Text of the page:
Shinzo Abe, 60, has been Japan's prime minister since December 2012 after his Liberal Democratic Party's (LDP) landslide election win.
It was Mr Abe's second shot at the top job, after a brief term as prime minister from 2006 to 2007.
At that time, he was Japan's youngest leader since World War II but he stepped down citing ill-health as support for his administration plummeted.
Under him, a raft of measures have been introduced aimed at boosting Japan's struggling economy. Ties with China, however, have been tense over territorial and historic disputes.
When he won this year's snap election, it paved the way for him potentially to become Japan's longest-serving prime minister.
Known as a right-wing hawk, he hails from a high-profile political family. His father, Shintaro Abe, was a former foreign minister and his grandfather was former Prime Minister Nobusuke Kishi.
Mr Abe won his first seat in parliament in 1993. Appointed to the cabinet for the first time in October 2005, he was given the high-profile role of chief cabinet secretary.
When he became prime minister a year later, he was seen as a man in the image of predecessor Junichiro Koizumi - telegenic, outspoken and with a similar popular appeal to voters.
But a series of scandals and gaffes harmed his administration, including the revelation that the government had lost pension records affecting about 50 million claims.
A heavy loss for the LDP in upper house elections in July 2007 provided a catalyst for his decision to resign.
He returned to Japan's political stage in 2012, renewing his mandate in the 2014 election and now again.
Mr Abe is best known for his muscular stance on Japan's defence, particularly in territorial rows.
In 2015 he pushed for Japan's right to collective self-defence, which is the ability to mobilise troops overseas to defend themselves and allies under attack.
This controversial change in law was approved by Japan's parliament but encountered significant opposition from the Japanese public, China and South Korea.
He hopes to amend the country's constitution by 2020 in order to formally recognise the military forces.
His administration has been plagued by political scandals and falling popularity but he was buoyed in the election by opposition chaos, and over regional security concerns amid increasing tensions.
He could remain in office until 2021 if his party re-elect him, having altered their rules to allow for a third term.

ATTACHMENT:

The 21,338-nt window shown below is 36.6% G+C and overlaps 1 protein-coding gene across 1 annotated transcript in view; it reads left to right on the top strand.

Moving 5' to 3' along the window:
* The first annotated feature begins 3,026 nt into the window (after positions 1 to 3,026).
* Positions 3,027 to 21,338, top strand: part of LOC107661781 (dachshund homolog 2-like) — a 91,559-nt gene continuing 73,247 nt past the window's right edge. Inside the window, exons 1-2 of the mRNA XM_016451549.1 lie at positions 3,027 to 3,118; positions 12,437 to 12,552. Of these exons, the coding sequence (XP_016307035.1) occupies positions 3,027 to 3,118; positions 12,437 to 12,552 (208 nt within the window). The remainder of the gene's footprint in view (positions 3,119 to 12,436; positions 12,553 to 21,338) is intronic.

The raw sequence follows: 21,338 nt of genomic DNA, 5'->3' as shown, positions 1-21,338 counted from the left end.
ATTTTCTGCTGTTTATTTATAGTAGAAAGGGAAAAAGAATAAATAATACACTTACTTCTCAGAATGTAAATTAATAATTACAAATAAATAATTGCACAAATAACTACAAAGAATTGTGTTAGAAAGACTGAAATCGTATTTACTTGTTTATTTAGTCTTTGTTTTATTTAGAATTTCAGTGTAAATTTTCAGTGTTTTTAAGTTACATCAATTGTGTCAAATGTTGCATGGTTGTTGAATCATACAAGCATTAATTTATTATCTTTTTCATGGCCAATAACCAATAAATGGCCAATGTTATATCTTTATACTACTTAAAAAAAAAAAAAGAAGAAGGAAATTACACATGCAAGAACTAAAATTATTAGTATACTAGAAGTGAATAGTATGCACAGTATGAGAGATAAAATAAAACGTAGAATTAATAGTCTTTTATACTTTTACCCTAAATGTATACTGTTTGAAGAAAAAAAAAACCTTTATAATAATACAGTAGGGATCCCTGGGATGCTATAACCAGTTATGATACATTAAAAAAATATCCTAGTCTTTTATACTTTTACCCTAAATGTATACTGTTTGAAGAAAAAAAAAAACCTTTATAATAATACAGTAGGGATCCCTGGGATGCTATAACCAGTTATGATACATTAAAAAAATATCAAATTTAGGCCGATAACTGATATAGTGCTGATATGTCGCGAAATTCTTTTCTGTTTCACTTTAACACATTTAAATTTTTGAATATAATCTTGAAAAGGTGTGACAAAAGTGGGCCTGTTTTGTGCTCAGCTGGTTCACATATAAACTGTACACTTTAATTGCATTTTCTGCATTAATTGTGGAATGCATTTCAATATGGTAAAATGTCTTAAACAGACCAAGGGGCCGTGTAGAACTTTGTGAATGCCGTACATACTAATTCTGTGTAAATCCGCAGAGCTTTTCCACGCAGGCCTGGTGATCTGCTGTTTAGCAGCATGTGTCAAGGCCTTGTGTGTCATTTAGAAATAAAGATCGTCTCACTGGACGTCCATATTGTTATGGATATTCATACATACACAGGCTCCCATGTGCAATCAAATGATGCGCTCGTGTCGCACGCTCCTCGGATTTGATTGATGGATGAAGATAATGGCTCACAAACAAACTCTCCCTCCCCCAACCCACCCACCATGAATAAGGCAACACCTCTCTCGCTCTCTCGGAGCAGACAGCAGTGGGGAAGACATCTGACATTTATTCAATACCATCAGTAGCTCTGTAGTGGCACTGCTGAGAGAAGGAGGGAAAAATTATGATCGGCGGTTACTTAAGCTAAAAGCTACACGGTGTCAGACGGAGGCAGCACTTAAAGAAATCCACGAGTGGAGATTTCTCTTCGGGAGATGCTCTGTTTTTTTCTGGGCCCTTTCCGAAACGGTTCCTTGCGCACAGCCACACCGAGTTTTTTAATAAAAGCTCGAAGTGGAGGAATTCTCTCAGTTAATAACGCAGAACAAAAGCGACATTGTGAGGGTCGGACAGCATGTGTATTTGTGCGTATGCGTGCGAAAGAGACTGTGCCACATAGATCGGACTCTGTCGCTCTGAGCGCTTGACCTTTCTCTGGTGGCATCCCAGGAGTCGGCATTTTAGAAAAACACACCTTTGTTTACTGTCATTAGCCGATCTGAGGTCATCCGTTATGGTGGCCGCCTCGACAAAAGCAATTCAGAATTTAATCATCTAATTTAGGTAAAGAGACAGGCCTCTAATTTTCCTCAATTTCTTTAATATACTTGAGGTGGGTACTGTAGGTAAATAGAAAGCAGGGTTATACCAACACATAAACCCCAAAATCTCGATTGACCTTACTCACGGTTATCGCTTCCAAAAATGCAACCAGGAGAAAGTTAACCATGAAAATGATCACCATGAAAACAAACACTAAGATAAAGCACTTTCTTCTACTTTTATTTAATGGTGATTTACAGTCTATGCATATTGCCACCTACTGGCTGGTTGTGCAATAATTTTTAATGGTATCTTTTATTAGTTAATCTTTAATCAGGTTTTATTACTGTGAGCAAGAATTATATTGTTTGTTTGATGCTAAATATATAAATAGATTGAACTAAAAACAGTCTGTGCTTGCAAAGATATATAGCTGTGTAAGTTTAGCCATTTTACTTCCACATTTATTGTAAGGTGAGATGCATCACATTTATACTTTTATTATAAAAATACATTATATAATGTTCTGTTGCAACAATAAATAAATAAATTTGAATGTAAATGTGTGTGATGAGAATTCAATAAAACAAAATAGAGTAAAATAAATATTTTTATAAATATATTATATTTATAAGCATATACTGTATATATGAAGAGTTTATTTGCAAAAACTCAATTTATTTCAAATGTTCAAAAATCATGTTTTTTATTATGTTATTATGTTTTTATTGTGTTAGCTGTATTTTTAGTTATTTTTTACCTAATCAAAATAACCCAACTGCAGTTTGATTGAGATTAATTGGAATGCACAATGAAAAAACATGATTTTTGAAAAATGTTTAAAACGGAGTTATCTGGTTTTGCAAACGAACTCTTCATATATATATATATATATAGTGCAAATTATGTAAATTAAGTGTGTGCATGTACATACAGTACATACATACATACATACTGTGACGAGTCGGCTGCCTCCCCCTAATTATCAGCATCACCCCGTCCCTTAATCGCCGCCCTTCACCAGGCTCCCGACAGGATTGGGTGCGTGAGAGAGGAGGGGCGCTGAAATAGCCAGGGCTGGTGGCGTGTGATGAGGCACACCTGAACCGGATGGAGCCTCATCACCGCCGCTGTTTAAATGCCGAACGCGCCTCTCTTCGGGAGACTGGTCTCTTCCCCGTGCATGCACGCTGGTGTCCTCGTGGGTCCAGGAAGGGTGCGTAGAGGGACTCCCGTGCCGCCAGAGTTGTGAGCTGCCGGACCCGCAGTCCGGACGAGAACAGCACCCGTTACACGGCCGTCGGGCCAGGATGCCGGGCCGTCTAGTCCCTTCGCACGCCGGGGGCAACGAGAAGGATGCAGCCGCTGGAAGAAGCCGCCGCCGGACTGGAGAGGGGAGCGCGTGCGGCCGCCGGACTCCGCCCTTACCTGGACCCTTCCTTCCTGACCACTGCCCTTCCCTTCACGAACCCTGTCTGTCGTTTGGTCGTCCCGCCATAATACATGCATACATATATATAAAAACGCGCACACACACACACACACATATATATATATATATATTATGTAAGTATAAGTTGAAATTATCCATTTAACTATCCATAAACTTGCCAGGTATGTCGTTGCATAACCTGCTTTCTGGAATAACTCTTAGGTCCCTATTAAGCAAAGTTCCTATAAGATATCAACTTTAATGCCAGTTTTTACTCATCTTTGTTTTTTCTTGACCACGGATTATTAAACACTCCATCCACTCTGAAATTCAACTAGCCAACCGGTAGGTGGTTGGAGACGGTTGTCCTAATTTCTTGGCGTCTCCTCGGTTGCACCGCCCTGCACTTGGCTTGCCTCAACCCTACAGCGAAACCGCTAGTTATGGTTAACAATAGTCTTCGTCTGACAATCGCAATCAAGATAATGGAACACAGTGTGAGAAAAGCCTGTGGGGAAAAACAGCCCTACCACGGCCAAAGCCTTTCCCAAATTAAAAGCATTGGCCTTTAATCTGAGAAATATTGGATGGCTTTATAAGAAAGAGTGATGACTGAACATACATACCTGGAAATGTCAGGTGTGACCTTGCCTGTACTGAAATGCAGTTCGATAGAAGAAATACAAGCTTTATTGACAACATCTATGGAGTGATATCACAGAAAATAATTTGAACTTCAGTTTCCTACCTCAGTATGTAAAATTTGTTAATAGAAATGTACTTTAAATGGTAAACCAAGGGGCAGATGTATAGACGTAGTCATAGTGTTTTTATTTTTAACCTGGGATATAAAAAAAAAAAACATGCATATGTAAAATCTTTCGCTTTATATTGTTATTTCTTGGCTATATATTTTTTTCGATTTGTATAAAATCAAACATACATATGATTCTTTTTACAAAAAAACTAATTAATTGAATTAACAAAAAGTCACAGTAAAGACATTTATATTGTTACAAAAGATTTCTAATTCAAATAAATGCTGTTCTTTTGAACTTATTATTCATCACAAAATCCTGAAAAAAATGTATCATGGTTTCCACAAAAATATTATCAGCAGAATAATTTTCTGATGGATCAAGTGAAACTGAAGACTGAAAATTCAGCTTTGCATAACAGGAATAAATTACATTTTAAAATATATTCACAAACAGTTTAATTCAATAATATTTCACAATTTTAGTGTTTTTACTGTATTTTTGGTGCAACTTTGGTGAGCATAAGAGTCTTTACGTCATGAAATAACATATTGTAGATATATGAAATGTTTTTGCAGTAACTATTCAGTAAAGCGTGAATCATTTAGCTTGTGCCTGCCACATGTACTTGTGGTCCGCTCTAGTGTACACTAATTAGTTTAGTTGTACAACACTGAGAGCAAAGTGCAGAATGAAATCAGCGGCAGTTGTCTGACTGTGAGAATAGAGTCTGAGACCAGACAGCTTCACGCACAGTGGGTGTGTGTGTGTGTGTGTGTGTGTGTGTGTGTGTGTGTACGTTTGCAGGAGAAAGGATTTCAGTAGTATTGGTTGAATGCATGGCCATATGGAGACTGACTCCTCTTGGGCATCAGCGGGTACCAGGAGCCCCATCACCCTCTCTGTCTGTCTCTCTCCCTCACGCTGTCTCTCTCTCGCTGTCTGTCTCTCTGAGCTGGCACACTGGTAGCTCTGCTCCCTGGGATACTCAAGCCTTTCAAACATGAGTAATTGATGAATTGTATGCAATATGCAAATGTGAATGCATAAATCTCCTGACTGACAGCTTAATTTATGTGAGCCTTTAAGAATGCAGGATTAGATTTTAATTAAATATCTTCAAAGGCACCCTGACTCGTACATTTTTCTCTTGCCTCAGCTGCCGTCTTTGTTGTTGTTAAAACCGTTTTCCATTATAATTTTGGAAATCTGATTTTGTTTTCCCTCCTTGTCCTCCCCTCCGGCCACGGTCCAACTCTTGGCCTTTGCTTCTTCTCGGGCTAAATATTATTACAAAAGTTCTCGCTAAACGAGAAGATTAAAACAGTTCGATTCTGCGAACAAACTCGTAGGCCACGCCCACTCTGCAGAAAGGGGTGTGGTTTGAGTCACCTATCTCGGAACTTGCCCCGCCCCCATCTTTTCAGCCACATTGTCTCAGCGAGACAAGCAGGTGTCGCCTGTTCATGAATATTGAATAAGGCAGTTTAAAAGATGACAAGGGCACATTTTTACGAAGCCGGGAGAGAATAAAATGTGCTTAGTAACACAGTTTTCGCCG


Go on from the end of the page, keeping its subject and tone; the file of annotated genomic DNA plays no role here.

Mr Abe has promised strong "counter-measures" against North Korea, after they fired missiles over Japan. But he did not elaborate what this meant in practical terms and his administration has had a poor relationship with North Korea's closest ally, China.
Mr Abe has visited the controversial Yasukuni Shrine, which commemorates Japan's war dead including war criminals, on several occasions, angering regional neighbours.
China-Japan relations chilled over such issues, as well as the continued dispute over islands in the East China Sea.
He attended an event in September 2017 to commemorate 45 years of diplomatic relations between the two countries, in a move interpreted as a potential olive branch between the nations.
At home, Mr Abe put into place a series of measures known informally as "Abenomics" - monetary policy, fiscal stimulus and structural reforms - aimed at boosting Japan's long-stagnating economy.
The measures initially worked in boosting GDP growth but the country has failed to meet the ambitious targets he sent out back then. The results of his economic policy have been deemed as mixed.
To solve a labour crunch caused by a declining and ageing population, Mr Abe has tried to push for more women to re-enter the workforce.
But the campaign has had limited success due to longstanding cultural norms where women quit their jobs after having children and are deterred from rejoining the workforce because of Japan's punishing work culture.
The country's unemployment levels are the lowest they have been in decades but salaries have failed to grow with the country's exporting success.